This bill would provide a $2 billion increase over the National Institutes of Health (NIH) FY2019 budget, with each institute and center receiving a nearly five percent increase in funding. The full House Appropriations Committee is expected to consider this spending bill on Wednesday, May 8. However, it is important to note that whatever spending bill is finalized in the House, the Senate version could be significantly different.

NHP Sanctuary Founder Throws Research under the Bus in Interview

Kari Bagnall, former interior designer and the founder of Jungle Friends Primate Sanctuary, spoke out against the use of non-human primates (NHP) in research on a local Gainesville, Florida news station. The video and text can be found here. Many in the research community have retired NHPs to sanctuaries, such as this. It isn’t the first time, nor likely to be the last, a nonhuman primate sanctuary makes negative comments to the press about animal research. NABR members are strongly urged to consider these factors when selecting a retirement facility.

APHIS Changes Enforcement Summary Postings

The U.S. Department of Agriculture (USDA) Animal and Plant Health Inspection Service (APHIS) has announced that in order to promote compliance, the agency will be posting its enforcement activity summary in a new format. This will allow the public to view enforcement activities and annual data in one central location. APHIS will be archiving previous annual reports to avoid confusion, as the new reports will be in a different format and not easily comparable. The information will be found here.

Revision to the USDA’s Animal Welfare Inspection Guide

Chapter 7 of the Research Facility Inspection of the Animal Welfare Inspection Guide has been revised and is available at The revised version is 22 pages shorter than the previous version. NABR is currently reviewing the new version and will be providing an analysis of the changes when our review is complete.

Worth the Read: “What Animal-Rights Activists Forget”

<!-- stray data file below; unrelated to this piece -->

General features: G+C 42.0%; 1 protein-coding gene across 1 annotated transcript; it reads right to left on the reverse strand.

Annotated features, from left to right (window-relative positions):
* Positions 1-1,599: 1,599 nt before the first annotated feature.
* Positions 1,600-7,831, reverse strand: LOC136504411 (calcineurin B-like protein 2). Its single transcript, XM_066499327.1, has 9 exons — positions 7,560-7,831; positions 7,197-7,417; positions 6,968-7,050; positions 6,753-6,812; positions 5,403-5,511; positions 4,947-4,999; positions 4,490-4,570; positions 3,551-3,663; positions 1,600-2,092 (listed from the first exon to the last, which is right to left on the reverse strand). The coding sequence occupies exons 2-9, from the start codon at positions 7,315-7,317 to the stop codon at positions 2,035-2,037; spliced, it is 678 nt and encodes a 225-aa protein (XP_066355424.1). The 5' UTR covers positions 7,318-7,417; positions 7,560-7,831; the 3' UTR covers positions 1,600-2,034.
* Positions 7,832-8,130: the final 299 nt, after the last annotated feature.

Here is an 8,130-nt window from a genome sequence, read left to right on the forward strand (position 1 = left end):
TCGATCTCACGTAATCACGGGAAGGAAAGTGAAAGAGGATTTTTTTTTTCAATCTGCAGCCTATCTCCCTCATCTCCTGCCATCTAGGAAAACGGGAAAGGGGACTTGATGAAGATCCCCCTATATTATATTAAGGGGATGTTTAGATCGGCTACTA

This week the National Review published an article entitled “What Animal-Rights Activists Forget.” The article calls out PETA for their tactics targeting research that serve to jeopardize not only human health, but animal health, as well. NABR and FBR president, Matt Bailey, recently published an op-ed in the Houston Chronicle, detailing how “cutting off funding for animal research would prove deadly for humans.” Both of these articles were written in response to PETA’s recent campaign calling for massive cuts to the National Institutes of Health (NIH) budget.

Next NABR Webinar: Q&A with the USDA – The Seventh Edition

NABR is once again pleased to announce the return of one of its most requested webinars, the Seventh Edition of “Q&A with the USDA.” Join USDA-APHIS’ Deputy Administrator for Animal Care Bernadette Juarez and Dr. Cody Yager, Supervisory Animal Care Specialist, for “Q&A with the USDA: The Seventh Edition” on Wednesday, July 10th, 12:30 pm ET.

This webinar provides NABR members with a unique opportunity to ask questions directly to the leadership of Animal Care’s Animal Welfare Operations who are responsible for the oversight of the inspection and reporting process. Since the last Q&A webinar, a lot has happened including the release of the Draft Report on Reducing the Administrative Burden for Researchers: Animal Care and Use in Research, revisions to the Animal Care Policy Manual and Animal Welfare Inspection Guide and a Proposed Rule to Amend the Requirements for Licensing and the Care of Dogs. To better understand what impact these and other ongoing changes may have on your institution, you should take advantage of this unique opportunity provided exclusively to NABR members where your questions concerning compliance with the Animal Welfare Regulations will be answered.

Questions should be submitted in advance to They will be reviewed and formatted to prevent duplication and will be answered in the order they are received, so please submit them as soon as possible. As in the past, we will schedule the session for an hour but will continue the webinar until all questions have been addressed. You can register for the webinar here.